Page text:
chapel building was converted to flats in 1996.
These were built to replace older almshouses in The Lynch by Uxbridge United
Charities. The scheme was prepared in 1905. They were paid for with income from
the Ossulston and Pearce charities. The new almshouses were occupied in 1907
and lie in a square behind the Methodist Chapel building. The style is “Garden
Suburb” with a courtyard surrounded by cottage-style homes. The site was
previously a drill hall.
New Windsor Street Infants School was built
in 1839 and closed in 1911
Union Villas dated 1846, a two-storey group, the unaltered part with giant pilasters.
Bridge over the Frays river. The bridge
dates from 1809 and has three brick arches, the centre one with a carved
keystone. It was once known as Moorfield Bridge and had been built before 1675.
Rockingham Recreation Ground. This was laid
out in the 1920s along with local authority buildings in the area. It has
sports pitches and a riverside walk
St. Mary's Roman Catholic Primary School. This was built in 1895 to
serve the Uxbridge district, set up in conjunction with the setting up of a
Catholic Mission to Uxbridge in the 1890s.
25 Old Rockingham Arms. This has been
demolished and housing built on the site
restaurant in what used to be the Prince of Wales pub
34-35 small businesses in buildings which fronted
an earlier iron works site
80 built in the 19th and by 1901 occupied by
the Manager of Waterloo Wharf. There is a plaque on the side wall dated 1954,
with what appears to be oak leaves and some sort of sculpted figure.
Scout hut – on the edge of the Recreation
line – the never constructed railway would crossed the road roughly at
Uxbridge County School which occupied
premises in the Greenway from 1907. The school had been designed for the
Middlesex Education Committee by their architect H G Crothall. This building
was vacated in 1928 and was occupied by the Greenway County Secondary School. It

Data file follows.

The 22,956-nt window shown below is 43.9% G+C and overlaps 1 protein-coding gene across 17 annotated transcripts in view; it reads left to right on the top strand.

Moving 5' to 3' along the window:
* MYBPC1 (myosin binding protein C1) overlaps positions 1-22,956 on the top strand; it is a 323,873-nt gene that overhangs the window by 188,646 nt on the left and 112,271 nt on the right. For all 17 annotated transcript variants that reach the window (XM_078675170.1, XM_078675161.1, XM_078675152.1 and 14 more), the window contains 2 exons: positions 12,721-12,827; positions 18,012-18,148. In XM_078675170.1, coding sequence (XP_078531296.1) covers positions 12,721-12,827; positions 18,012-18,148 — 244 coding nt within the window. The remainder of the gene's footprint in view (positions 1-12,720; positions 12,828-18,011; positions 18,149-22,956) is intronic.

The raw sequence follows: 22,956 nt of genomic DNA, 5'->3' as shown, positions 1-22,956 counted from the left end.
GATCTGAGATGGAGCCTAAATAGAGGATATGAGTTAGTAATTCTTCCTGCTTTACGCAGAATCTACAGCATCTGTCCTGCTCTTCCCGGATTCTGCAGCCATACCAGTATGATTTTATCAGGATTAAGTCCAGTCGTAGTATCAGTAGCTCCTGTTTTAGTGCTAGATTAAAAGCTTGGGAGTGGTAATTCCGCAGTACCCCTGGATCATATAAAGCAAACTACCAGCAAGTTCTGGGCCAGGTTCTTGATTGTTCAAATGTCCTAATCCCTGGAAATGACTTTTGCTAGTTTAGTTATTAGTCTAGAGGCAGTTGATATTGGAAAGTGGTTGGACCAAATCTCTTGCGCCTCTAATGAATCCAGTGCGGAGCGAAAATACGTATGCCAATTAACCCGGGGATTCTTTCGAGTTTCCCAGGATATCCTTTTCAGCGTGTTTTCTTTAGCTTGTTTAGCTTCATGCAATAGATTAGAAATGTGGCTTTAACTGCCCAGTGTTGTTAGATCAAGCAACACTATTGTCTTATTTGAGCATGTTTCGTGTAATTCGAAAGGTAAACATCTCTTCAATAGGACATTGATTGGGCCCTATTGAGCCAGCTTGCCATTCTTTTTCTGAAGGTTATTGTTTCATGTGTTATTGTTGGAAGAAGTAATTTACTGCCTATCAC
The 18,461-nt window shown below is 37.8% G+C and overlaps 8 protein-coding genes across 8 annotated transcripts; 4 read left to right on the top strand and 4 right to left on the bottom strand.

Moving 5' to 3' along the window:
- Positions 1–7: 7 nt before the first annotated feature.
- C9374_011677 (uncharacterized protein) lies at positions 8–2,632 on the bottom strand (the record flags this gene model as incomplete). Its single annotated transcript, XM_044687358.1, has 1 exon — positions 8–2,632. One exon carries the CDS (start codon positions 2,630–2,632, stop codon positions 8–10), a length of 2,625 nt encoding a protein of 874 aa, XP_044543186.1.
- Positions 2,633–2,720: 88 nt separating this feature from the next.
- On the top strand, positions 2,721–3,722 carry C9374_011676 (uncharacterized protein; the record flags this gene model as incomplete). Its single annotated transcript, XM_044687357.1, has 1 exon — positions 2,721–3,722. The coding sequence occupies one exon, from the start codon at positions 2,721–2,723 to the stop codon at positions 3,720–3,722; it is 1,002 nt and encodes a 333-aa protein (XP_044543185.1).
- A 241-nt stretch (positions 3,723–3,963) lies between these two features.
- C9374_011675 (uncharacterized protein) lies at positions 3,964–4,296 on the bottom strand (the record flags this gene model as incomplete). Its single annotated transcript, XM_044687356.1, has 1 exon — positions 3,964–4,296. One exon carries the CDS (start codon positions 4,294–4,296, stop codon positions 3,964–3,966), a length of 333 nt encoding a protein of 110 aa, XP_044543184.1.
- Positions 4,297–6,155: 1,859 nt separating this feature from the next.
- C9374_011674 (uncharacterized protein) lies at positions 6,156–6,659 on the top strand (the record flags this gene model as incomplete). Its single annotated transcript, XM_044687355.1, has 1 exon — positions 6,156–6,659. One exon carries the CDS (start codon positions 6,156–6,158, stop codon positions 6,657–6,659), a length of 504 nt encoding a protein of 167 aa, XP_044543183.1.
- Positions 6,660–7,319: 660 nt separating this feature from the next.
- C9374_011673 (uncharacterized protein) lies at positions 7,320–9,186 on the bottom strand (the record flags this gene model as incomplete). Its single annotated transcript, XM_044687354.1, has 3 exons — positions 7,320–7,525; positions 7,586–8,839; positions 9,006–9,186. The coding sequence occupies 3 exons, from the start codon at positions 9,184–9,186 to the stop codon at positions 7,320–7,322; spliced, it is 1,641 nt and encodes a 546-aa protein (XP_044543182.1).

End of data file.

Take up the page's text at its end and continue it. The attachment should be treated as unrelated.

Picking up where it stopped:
is in red brick with a cupola and weather vane ion the roof. It was the
Borough’s first secondary school.
Centre became a community centre in 1983/4 through the Chaplin of Brunel
University, Rev. Theo Samuel. As St Peter’s Church it was about to be
declared redundant small steering committee was set up and a grant was got from
the Greater London Council. A War Memorial remains from the church.
64, 66, 68 Group of 19th villas.
Two 19th houses in yellow stock brick.
Italianate house built in 1840.
This street and the streets around it south of the Greenway, were the site of the Militia Barracks
33 Load of Hay Pub. The building was originally
the officers' mess of the Elthorne Light Militia and became a pub in the 1870s.
The main part of the pub was originally the stable block.
Vine Street| Street View
Once called Blind or Woolwind Lane
Charter Place. High tech office by Frederick
Gibberd, Coombes and Partners 1985-8. Blue tinted glass walls, symmetrical
on a raised podium and with five storeys. There are two glazed staircase towers
and two pavilions make the transition from the Uxbridge Civic Trust
The Royal Prince of Wales Theatre was a medium sized hall,
opposite the Great Western Railway’s Vine Street Station. It was taken over by
Jack Hutton in 1910 and replaced his Rockingham Hall which he had operated as a
cinema in 1909. He re-named in Empire Electric Cinema. The Empire Electric
Cinema was closed in 1933, and was converted into a fire station. It has since
Uxbridge Vine Street Station. Opened in 1856. It was built by the Great Western Railway on
the line from West Drayton. It was originally
called just ‘Uxbridge’. In 1907 it was renamed ‘Uxbridge Vine Street’. It had